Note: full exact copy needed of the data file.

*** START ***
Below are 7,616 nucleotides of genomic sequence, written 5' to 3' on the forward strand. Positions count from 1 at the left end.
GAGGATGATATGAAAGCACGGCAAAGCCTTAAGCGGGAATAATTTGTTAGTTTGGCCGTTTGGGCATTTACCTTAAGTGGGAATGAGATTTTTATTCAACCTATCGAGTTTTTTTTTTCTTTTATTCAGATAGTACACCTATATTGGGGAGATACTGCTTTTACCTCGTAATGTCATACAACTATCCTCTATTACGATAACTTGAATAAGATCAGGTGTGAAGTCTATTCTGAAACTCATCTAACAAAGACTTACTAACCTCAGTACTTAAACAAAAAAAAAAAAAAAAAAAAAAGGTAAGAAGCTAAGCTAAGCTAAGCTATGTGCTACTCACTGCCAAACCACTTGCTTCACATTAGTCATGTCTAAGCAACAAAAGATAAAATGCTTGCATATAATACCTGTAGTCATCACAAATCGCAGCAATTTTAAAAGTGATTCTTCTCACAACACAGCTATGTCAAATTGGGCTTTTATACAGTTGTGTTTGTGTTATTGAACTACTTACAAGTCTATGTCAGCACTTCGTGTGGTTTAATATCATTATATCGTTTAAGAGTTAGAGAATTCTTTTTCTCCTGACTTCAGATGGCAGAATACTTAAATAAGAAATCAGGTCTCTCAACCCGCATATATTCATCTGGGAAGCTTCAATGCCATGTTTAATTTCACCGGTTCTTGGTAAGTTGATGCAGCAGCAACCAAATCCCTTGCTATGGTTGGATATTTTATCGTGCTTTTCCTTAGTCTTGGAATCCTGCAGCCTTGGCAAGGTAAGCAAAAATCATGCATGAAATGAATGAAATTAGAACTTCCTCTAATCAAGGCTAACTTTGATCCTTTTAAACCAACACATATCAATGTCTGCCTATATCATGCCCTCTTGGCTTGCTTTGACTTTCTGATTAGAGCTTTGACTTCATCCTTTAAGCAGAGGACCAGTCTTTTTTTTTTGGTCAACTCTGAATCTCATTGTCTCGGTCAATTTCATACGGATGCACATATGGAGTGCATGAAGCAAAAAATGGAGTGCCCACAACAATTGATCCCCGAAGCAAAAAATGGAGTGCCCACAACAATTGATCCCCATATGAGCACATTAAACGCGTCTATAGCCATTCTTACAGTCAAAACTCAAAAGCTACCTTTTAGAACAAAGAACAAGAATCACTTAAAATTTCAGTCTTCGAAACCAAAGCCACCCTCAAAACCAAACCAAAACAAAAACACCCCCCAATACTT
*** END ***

Below are 7,616 nucleotides of genomic sequence, written 5' to 3' on the forward strand. Positions count from 1 at the left end.
GAGGATGATATGAAAGCACGGCAAAGCCTTAAGCGGGAATAATTTGTTAGTTTGGCCGTTTGGGCATTTACCTTAAGTGGGAATGAGATTTTTATTCAACCTATCGAGTTTTTTTTTTCTTTTATTCAGATAGTACACCTATATTGGGGAGATACTGCTTTTACCTCGTAATGTCATACAACTATCCTCTATTACGATAACTTGAATAAGATCAGGTGTGAAGTCTATTCTGAAACTCATCTAACAAAGACTTACTAACCTCAGTACTTAAACAAAAAAAAAAAAAAAAAAAAAAGGTAAGAAGCTAAGCTAAGCTAAGCTATGTGCTACTCACTGCCAAACCACTTGCTTCACATTAGTCATGTCTAAGCAACAAAAGATAAAATGCTTGCATATAATACCTGTAGTCATCACAAATCGCAGCAATTTTAAAAGTGATTCTTCTCACAACACAGCTATGTCAAATTGGGCTTTTATACAGTTGTGTTTGTGTTATTGAACTACTTACAAGTCTATGTCAGCACTTCGTGTGGTTTAATATCATTATATCGTTTAAGAGTTAGAGAATTCTTTTTCTCCTGACTTCAGATGGCAGAATACTTAAATAAGAAATCAGGTCTCTCAACCCGCATATATTCATCTGGGAAGCTTCAATGCCATGTTTAATTTCACCGGTTCTTGGTAAGTTGATGCAGCAGCAACCAAATCCCTTGCTATGGTTGGATATTTTATCGTGCTTTTCCTTAGTCTTGGAATCCTGCAGCCTTGGCAAGGTAAGCAAAAATCATGCATGAAATGAATGAAATTAGAACTTCCTCTAATCAAGGCTAACTTTGATCCTTTTAAACCAACACATATCAATGTCTGCCTATATCATGCCCTCTTGGCTTGCTTTGACTTTCTGATTAGAGCTTTGACTTCATCCTTTAAGCAGAGGACCAGTCTTTTTTTTTTGGTCAACTCTGAATCTCATTGTCTCGGTCAATTTCATACGGATGCACATATGGAGTGCATGAAGCAAAAAATGGAGTGCCCACAACAATTGATCCCCGAAGCAAAAAATGGAGTGCCCACAACAATTGATCCCCATATGAGCACATTAAACGCGTCTATAGCCATTCTTACAGTCAAAACTCAAAAGCTACCTTTTAGAACAAAGAACAAGAATCACTTAAAATTTCAGTCTTCGAAACCAAAGCCACCCTCAAAACCAAACCAAAACAAAAACACCCCCCAATACTT